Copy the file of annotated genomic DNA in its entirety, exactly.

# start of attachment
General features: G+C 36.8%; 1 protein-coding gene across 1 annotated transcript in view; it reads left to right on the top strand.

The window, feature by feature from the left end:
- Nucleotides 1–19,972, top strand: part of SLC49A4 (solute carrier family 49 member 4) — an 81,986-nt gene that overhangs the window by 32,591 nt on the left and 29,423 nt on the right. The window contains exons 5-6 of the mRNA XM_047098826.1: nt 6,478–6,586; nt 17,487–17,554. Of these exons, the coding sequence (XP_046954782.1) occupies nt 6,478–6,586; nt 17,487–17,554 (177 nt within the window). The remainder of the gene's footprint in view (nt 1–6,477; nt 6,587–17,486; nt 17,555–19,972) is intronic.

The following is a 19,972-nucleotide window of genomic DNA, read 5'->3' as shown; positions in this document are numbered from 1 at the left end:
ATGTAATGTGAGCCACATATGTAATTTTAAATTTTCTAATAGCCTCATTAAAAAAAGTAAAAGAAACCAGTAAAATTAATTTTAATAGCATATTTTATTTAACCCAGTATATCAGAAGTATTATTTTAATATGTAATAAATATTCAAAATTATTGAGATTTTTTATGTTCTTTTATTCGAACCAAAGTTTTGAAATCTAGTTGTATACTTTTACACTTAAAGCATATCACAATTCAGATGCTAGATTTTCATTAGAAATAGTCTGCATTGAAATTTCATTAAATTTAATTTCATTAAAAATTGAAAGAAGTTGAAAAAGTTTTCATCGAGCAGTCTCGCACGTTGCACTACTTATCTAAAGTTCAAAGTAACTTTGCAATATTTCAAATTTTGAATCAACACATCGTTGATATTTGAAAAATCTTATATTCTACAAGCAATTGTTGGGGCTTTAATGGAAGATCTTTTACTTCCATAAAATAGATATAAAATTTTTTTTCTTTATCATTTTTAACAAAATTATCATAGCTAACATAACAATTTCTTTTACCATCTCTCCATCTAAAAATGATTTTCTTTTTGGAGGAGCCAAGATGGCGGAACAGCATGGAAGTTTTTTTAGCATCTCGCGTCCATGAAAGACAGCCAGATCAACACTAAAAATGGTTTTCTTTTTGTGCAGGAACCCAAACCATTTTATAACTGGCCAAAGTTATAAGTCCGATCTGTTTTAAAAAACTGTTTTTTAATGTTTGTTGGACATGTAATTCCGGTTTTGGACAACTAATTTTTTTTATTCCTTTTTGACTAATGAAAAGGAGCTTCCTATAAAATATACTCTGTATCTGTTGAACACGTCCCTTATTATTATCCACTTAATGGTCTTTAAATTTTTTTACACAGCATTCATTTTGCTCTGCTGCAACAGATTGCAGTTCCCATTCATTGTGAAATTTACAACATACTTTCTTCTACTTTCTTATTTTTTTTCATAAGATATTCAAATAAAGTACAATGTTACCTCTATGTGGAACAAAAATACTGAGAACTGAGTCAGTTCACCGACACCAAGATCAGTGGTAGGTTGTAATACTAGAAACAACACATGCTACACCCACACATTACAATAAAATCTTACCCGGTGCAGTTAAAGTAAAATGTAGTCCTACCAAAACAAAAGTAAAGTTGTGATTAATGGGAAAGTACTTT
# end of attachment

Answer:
General features: G+C 36.8%; 1 protein-coding gene across 1 annotated transcript in view; it reads left to right on the top strand.

The window, feature by feature from the left end:
- Nucleotides 1–19,972, top strand: part of SLC49A4 (solute carrier family 49 member 4) — an 81,986-nt gene that overhangs the window by 32,591 nt on the left and 29,423 nt on the right. The window contains exons 5-6 of the mRNA XM_047098826.1: nt 6,478–6,586; nt 17,487–17,554. Of these exons, the coding sequence (XP_046954782.1) occupies nt 6,478–6,586; nt 17,487–17,554 (177 nt within the window). The remainder of the gene's footprint in view (nt 1–6,477; nt 6,587–17,486; nt 17,555–19,972) is intronic.

The following is a 19,972-nucleotide window of genomic DNA, read 5'->3' as shown; positions in this document are numbered from 1 at the left end:
ATGTAATGTGAGCCACATATGTAATTTTAAATTTTCTAATAGCCTCATTAAAAAAAGTAAAAGAAACCAGTAAAATTAATTTTAATAGCATATTTTATTTAACCCAGTATATCAGAAGTATTATTTTAATATGTAATAAATATTCAAAATTATTGAGATTTTTTATGTTCTTTTATTCGAACCAAAGTTTTGAAATCTAGTTGTATACTTTTACACTTAAAGCATATCACAATTCAGATGCTAGATTTTCATTAGAAATAGTCTGCATTGAAATTTCATTAAATTTAATTTCATTAAAAATTGAAAGAAGTTGAAAAAGTTTTCATCGAGCAGTCTCGCACGTTGCACTACTTATCTAAAGTTCAAAGTAACTTTGCAATATTTCAAATTTTGAATCAACACATCGTTGATATTTGAAAAATCTTATATTCTACAAGCAATTGTTGGGGCTTTAATGGAAGATCTTTTACTTCCATAAAATAGATATAAAATTTTTTTTCTTTATCATTTTTAACAAAATTATCATAGCTAACATAACAATTTCTTTTACCATCTCTCCATCTAAAAATGATTTTCTTTTTGGAGGAGCCAAGATGGCGGAACAGCATGGAAGTTTTTTTAGCATCTCGCGTCCATGAAAGACAGCCAGATCAACACTAAAAATGGTTTTCTTTTTGTGCAGGAACCCAAACCATTTTATAACTGGCCAAAGTTATAAGTCCGATCTGTTTTAAAAAACTGTTTTTTAATGTTTGTTGGACATGTAATTCCGGTTTTGGACAACTAATTTTTTTTATTCCTTTTTGACTAATGAAAAGGAGCTTCCTATAAAATATACTCTGTATCTGTTGAACACGTCCCTTATTATTATCCACTTAATGGTCTTTAAATTTTTTTACACAGCATTCATTTTGCTCTGCTGCAACAGATTGCAGTTCCCATTCATTGTGAAATTTACAACATACTTTCTTCTACTTTCTTATTTTTTTTCATAAGATATTCAAATAAAGTACAATGTTACCTCTATGTGGAACAAAAATACTGAGAACTGAGTCAGTTCACCGACACCAAGATCAGTGGTAGGTTGTAATACTAGAAACAACACATGCTACACCCACACATTACAATAAAATCTTACCCGGTGCAGTTAAAGTAAAATGTAGTCCTACCAAAACAAAAGTAAAGTTGTGATTAATGGGAAAGTACTTT